9 Red Flags That Could Trigger a Tax Audit

Warning signs

(iStockPhoto)

The IRS is constantly on the lookout for people who might be flouting taxrules by underreporting their income, claiming deductions and credits that don’tapply to them or partaking in an array of other tax-dodging techniques. If the IRS doesrequest more information from you, it will usually do so in the form of aletter, so don’t fall for the scam emails sent by fraudsters impersonating thegovernment agency. Here are nine potential audit triggers: 

You made a lot less money last year.

You made a lot less money last year.

(iStockPhoto)

The IRS often flags major changes in income, which can signify that ataxpayer is underreporting earnings. Since the IRS tracks historic data,people who suddenly start reporting much less income can be subjected to anaudit for a closer look. 

You lose or forget to file a form.

You lose or forget to file a form.

(Getty Images)

Since employers send copies of all 1099 forms and W-2 forms to the IRS, aswell as to you, if you lose your version or forget to file it with your taxes,the IRS might notice it's missing and flag your return for review. If youreceive a form that looks like it has an incorrect amount or inaccurateinformation on it, be sure to talk to your employer before filing your taxes sothe correct information makes it to the IRS. 

You work for yourself.

You work for yourself.

(iStockPhoto)

It might not seem fair, but being self-employed can raise red flags for theIRS, especially if you claim your home office and other costs as businessexpenses but don’t earn much income. As long as you keep careful track of allpaperwork so you can defend any deductions and credits you take, then you shouldn’thave anything to worry about. 

You claim losses from a hobby.

You claim losses from a hobby.

(iStockPhoto)

While writing off business expenses can be legitimate, it’s illegal topretend a hobby is a business and then write off the related expenses. Forexample, if you enjoy woodworking, you might practice the craft on the weekendsfor fun. Doing so does not enable you to write off the cost of wood and tools,which would only be allowed if you expect to make a profit from the work. 

Deducting home office (or car) expenses.

Deducting home office (or car) expenses.

(iStockphoto)

While plenty of people can legitimately claim home office expenses on theirtaxes, some people do so incorrectly. Merely checking email from home afterwork, for example, does not justify a home office deduction. In order toqualify, the home office must be used for work only. Likewise, claiming a caras a business expense can also raise red flags. Again, maintain a pristinepaper trail so you can easily explain yourself if asked.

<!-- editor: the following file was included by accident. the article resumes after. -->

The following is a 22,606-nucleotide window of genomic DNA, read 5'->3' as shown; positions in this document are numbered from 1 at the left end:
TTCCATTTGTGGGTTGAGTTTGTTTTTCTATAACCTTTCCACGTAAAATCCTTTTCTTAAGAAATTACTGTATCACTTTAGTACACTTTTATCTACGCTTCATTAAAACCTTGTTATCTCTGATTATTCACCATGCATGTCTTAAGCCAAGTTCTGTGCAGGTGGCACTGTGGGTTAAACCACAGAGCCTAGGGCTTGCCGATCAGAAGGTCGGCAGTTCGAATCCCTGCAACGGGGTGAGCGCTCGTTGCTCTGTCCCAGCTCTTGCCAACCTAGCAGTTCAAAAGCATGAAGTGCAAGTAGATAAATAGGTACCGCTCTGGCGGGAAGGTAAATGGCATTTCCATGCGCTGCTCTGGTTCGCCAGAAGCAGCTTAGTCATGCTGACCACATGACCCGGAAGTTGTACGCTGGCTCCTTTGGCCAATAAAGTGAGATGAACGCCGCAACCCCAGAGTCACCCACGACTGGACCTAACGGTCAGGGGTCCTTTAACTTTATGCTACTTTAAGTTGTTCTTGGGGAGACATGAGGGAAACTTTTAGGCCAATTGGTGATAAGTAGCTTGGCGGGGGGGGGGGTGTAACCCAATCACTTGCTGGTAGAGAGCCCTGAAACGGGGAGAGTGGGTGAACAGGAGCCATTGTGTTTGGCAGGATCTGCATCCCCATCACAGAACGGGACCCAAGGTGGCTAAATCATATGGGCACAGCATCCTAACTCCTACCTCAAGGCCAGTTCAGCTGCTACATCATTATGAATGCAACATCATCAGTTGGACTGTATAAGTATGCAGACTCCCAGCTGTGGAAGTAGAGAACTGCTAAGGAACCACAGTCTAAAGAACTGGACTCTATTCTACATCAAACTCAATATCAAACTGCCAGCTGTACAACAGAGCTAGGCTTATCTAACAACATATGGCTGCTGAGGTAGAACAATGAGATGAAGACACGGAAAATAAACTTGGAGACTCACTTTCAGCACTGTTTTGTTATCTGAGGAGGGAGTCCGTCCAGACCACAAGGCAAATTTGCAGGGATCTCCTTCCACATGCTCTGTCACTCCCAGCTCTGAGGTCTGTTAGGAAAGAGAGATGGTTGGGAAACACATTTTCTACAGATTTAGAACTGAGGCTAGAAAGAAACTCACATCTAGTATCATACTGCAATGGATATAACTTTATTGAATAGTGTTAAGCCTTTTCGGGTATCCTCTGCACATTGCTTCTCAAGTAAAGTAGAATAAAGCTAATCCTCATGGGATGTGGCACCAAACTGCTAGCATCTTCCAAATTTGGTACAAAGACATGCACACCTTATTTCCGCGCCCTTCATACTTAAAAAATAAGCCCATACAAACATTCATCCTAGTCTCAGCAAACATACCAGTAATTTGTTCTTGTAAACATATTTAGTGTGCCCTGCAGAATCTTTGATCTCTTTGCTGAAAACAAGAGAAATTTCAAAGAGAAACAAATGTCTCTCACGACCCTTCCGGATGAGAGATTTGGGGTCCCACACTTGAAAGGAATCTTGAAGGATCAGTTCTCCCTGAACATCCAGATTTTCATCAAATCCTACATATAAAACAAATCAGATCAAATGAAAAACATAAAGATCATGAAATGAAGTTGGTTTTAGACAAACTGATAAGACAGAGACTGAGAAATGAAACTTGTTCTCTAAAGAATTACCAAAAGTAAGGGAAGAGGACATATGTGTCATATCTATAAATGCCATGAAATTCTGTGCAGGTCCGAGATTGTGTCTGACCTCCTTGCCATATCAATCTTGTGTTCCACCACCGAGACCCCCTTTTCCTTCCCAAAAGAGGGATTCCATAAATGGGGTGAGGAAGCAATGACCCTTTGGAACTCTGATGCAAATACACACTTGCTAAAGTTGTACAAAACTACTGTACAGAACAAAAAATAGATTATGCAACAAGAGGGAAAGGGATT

You deducted expensive meals and entertainment.

You deducted expensive meals and entertainment.

(iStockPhoto)

The IRS often double-checks these types of claims to make sure they arelegitimate business expenses. The agency wants to make sure people aren’tenjoying upscale meals at Uncle Sam’s expense. 

You were particularly generous this year.

You were particularly generous this year.

(Getty Images)

The IRS is always on the lookout for people who inflate their charitabledonations. The answer, if you donate money, is to keep all receipts and recordsof donations so you can explain any deductions that you claim. 

You maintain an overseas bank account.

You maintain an overseas bank account.

(iStockphoto)

In recent years, the IRS has added more reporting requirements for peoplewith money in foreign accounts. Failing to report one could trigger an audit,so you’ll want to review your records carefully. 

Your numbers don’t match.

Your numbers don’t match.

(iStockPhoto)

If numbers on various forms don’t match or add up correctly, the IRS islikely to notice and look into any disparities. So treat your taxes like afinal exam in algebra, and check over all the numbers before submitting. If youfile using a software program, much of this math is done for you. 

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Tags: personal finance, personal budgets, taxes, income tax, tax deductions, tax returns, money

Susannah Snider is the Personal Finance editor at U.S. News. Since 2010, she has reported on a wide range of personal finance topics, from consumer travel to college financial aid, student loans and employment. Snider previously worked as a staff writer at Kiplinger's Personal Finance magazine and holds a master's degree in journalism from the University of Southern California. She has appeared as a personal finance expert on television, radio and in print, including on "Fox & Friends," "The Tavis Smiley Show" and Fox Business News. You can follow her on Twitter or email her at ssnider@usnews.com.